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BMC Anesthesiology

, 19:151 | Cite as

Supraglottic jet oxygenation and ventilation for obese patients under intravenous anesthesia during hysteroscopy: a randomized controlled clinical trial

  • Hansheng Liang
  • Yuantao Hou
  • Liang Sun
  • Qingyue Li
  • Huafeng Wei
  • Yi FengEmail author
Open Access
Research article
  • 116 Downloads
Part of the following topical collections:
  1. Airway and respiratory management

Abstract

Background

Supraglottic jet oxygenation and ventilation (SJOV) can effectively maintain adequate oxygenation in patients with respiratory depression, even in apnea patients. However, there have been no randomized controlled clinical trials of SJOV in obese patients. This study investigated the efficacy and safety of SJOV using WEI Nasal Jet tube (WNJ) for obese patients who underwent hysteroscopy under intravenous anesthesia without endotracheal intubation.

Methods

A single-center, prospective, randomized controlled study was conducted. The obese patients receiving hysteroscopy under intravenous anesthesia were randomly divided into three groups: Control group maintaining oxygen supply via face masks (100% oxygen, flow at 6 L/min), the WNJ Oxygen Group with WNJ (100% oxygen, flow: 6 L/min) and the WNJ SJOV Group with SJOV via WNJ [Jet ventilator working parameters:100% oxygen supply, driving pressure (DP) 0.1 MPa, respiratory rate; (RR): 15 bpm, I/E; ratio 1:1.5]. SpO2, PETCO2, BP, HR, ECG and BIS were continuously monitored during anesthesia. Two-Diameter Method was deployed to measure cross sectional area of the gastric antrum (CSA-GA) by ultrasound before and after SJOV in the WNJ SJOV Group. Episodes of SpO2 less than 95%, PETCO2 less than 10 mmHg, depth of WNJ placement and measured CSA-GA before and after jet ventilation in the WNJ SJOV Group during the operation were recorded. The other adverse events were collected as well.

Results

A total of 102 patients were enrolled, with two patients excluded. Demographic characteristics were similar among the three groups. Compared with the Control Group, the incidence of PETCO2 < 10 mmHg, SpO2 < 95% in the WNJ SJOV group dropped from 36 to 9% (P = 0.009),from 33 to 6% (P = 0.006) respectively,and the application rate of jaw-lift decreased from 33 to 3% (P = 0.001), and the total percentage of adverse events decreased from 36 to 12% (P = 0.004). Compared with the WNJ Oxygen Group, the use of SJOV via WNJ significantly decreased episodes of SpO2 < 95% from 27 to 6% (P = 0.023), PETCO2 < 10 mmHg from 33 to 9% (P = 0.017), respectively. Depth of WNJ placement was about 12.34 cm in WNJ SJOV Group. There was no significantly difference of CSA-GA before and after SJOV in the WNJ SJOV Group (P = 0.234). There were no obvious cases of nasal bleeding in all the three groups.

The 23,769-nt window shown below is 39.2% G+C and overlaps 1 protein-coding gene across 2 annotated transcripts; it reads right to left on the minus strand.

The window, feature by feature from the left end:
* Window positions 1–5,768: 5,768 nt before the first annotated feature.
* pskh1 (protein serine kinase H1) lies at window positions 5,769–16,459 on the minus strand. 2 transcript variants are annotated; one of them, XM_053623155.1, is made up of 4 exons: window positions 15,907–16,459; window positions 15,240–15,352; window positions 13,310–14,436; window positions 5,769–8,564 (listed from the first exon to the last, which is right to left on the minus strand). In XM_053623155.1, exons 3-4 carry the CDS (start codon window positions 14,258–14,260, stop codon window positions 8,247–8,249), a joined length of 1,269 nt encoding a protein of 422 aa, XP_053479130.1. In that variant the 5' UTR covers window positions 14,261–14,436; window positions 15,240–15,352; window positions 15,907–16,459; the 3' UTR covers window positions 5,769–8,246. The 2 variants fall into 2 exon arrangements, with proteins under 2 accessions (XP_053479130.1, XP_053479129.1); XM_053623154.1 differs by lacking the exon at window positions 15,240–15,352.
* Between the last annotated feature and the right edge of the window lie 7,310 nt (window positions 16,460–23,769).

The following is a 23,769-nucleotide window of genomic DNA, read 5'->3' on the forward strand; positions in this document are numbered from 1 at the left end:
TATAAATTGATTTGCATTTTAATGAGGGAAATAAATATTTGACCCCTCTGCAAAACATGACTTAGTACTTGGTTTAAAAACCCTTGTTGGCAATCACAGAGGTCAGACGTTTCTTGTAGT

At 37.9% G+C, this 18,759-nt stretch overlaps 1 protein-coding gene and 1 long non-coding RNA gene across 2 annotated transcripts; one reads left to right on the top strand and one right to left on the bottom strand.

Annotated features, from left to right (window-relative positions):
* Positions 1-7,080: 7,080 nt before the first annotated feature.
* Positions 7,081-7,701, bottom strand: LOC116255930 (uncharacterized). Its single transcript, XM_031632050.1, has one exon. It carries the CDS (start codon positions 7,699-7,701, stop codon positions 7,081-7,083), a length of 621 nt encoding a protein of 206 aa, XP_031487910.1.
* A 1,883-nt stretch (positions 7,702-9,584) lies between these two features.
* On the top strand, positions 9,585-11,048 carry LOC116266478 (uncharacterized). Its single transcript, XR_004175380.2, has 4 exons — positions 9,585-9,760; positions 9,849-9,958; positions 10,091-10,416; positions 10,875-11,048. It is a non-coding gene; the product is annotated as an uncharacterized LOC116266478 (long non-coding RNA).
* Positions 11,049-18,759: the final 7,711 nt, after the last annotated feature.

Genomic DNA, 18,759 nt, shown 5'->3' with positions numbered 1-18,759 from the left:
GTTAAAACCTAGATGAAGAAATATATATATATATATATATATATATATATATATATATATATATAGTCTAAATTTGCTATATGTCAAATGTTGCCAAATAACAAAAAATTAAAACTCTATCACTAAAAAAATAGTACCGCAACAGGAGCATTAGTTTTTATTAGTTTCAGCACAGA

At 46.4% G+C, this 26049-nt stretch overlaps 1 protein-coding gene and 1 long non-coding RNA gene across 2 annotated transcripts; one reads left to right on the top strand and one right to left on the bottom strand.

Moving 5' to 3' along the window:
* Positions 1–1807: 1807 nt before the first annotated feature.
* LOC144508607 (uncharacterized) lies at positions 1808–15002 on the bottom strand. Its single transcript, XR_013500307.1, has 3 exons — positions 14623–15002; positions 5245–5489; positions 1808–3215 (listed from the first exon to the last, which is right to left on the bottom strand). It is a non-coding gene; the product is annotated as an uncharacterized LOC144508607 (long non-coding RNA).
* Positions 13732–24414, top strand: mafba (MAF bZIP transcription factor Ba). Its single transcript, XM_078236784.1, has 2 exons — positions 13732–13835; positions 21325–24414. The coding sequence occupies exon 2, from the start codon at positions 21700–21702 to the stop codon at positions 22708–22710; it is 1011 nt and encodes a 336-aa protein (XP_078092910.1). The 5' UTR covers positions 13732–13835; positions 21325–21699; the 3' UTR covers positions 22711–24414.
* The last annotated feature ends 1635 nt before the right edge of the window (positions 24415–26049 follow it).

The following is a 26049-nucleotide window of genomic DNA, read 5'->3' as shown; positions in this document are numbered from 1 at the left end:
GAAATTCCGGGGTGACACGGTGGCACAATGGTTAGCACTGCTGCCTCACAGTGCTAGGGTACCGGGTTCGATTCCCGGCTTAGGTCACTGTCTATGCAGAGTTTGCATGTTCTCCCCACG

Conclusions

SJOV can effectively and safely maintain adequate oxygenation in obese patients under intravenous anesthesia without intubation during hysteroscopy. This efficient oxygenation may be mainly attributed to supplies of high concentration oxygenation to the supraglottic area, and the high pressure jet pulse providing effective ventilation. Although the nasal airway tube supporting collapsed airway by WNJ also plays a role. SJOV doesn’t seem to increase gastric distension and the risk of aspiration. SJOV can improve the safety of surgery by reducing the incidence of the intraoperative involuntary limbs swing, hip twist and cough.

Trial registration

Chinese Clinical Trial Registry. Registration number, ChiCTR1800017028, registered on July 9, 2018.

Keywords

Jet ventilation Supraglottic Obesity Anesthesia Gastric antrum Ultrasound Hysteroscopy 

Abbreviations

Ao

aorta

AP

Antero-posterior

ASA

American Society of Anesthesiologists

BIS

Bispectral index

BMI

body mass index

CC

cranio-caudal

CONSORT

Consolidated standards of reporting trials

CSA-GA

Cross sectional area of the gastric antrum

DP

Driving pressure

ECG

Electrocardiogram

ESV

Estimated stomach volume

FVD

Fixed valve of depth

GA

Gastric antrum

HFJV

High frequency jet ventilation

HR

Heart rate

I/E ratio

Inhalation/exhalation ratio

IV

Intravenous

L

Liver

MBP

Mean blood pressure

OSAHS

Obstructive sleep apnea hypoventilation syndrome

PETCO2

End-tidal carbon dioxide partial pressure

RR

Respiratory rate

SJOV

Supraglottic jet oxygenation and ventilation

SJV

Supraglottic jet ventilation

Sma

Superior mesenteric artery

SpO2

Pulse oxygen saturation

TCRA

Transcervical resection of adhesions

TCRM

Transcervical hysteroscopy fibroid resection

TCRP

Transcervical polyp resection

TCRS

Transcervical resection of septa

THRIVE

Transnasal humidified rapid insufflation ventilatory exchange

TTJV

Transtracheal jet ventilation

WNJ

Wei Nasal Jet tube

Background